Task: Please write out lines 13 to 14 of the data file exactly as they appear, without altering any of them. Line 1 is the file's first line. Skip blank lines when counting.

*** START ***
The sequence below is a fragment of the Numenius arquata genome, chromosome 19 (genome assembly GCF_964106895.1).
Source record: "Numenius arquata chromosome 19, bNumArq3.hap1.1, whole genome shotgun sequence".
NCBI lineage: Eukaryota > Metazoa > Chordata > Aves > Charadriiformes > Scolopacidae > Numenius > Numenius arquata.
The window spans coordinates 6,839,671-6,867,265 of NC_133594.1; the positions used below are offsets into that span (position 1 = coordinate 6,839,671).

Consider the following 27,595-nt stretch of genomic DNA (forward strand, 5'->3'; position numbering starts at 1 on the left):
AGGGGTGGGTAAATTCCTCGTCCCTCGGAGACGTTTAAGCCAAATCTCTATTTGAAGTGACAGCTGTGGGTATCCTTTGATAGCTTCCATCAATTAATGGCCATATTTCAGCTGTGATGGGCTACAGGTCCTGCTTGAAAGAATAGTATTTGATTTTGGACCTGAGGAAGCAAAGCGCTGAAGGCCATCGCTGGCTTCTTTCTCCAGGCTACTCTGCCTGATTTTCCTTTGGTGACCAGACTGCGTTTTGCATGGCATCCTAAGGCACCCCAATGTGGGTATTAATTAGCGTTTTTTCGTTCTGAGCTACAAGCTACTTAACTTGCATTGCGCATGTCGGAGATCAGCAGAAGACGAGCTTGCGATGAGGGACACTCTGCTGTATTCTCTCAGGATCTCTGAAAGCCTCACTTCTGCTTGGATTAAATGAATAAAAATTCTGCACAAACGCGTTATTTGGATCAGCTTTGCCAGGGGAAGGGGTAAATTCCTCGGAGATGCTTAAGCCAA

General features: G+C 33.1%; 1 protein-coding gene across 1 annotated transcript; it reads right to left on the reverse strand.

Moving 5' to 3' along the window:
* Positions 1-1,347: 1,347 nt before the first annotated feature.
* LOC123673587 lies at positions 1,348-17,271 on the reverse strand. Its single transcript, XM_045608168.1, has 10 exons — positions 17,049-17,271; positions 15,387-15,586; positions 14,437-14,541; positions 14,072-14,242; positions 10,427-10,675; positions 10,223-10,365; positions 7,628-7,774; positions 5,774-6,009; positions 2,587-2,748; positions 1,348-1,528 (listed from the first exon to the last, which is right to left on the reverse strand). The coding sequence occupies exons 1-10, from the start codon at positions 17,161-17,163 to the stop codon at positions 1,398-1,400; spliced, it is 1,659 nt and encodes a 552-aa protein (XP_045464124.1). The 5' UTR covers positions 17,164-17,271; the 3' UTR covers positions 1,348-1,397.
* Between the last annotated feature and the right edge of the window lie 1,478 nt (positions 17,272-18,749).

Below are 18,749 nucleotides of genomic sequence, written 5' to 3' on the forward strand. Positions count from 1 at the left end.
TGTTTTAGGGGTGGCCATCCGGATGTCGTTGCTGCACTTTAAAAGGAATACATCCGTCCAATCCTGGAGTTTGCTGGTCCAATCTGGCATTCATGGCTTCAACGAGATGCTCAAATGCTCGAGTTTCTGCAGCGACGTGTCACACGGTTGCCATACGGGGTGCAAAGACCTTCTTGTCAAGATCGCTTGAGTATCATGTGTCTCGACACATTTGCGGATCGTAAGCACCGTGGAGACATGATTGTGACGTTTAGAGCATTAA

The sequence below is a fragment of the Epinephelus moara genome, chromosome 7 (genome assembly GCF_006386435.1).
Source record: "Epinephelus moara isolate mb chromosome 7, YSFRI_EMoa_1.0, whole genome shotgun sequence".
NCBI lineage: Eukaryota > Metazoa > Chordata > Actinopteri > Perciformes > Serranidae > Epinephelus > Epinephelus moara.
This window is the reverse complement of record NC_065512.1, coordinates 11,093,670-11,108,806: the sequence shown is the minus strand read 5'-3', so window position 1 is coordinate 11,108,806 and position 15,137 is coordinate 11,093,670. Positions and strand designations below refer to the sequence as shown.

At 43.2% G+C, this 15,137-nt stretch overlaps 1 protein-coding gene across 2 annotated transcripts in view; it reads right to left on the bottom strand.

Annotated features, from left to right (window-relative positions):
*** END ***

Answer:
TGTTTTAGGGGTGGCCATCCGGATGTCGTTGCTGCACTTTAAAAGGAATACATCCGTCCAATCCTGGAGTTTGCTGGTCCAATCTGGCATTCATGGCTTCAACGAGATGCTCAAATGCTCGAGTTTCTGCAGCGACGTGTCACACGGTTGCCATACGGGGTGCAAAGACCTTCTTGTCAAGATCGCTTGAGTATCATGTGTCTCGACACATTTGCGGATCGTAAGCACCGTGGAGACATGATTGTGACGTTTAGAGCATTAA

The sequence below is a fragment of the Epinephelus moara genome, chromosome 7 (genome assembly GCF_006386435.1).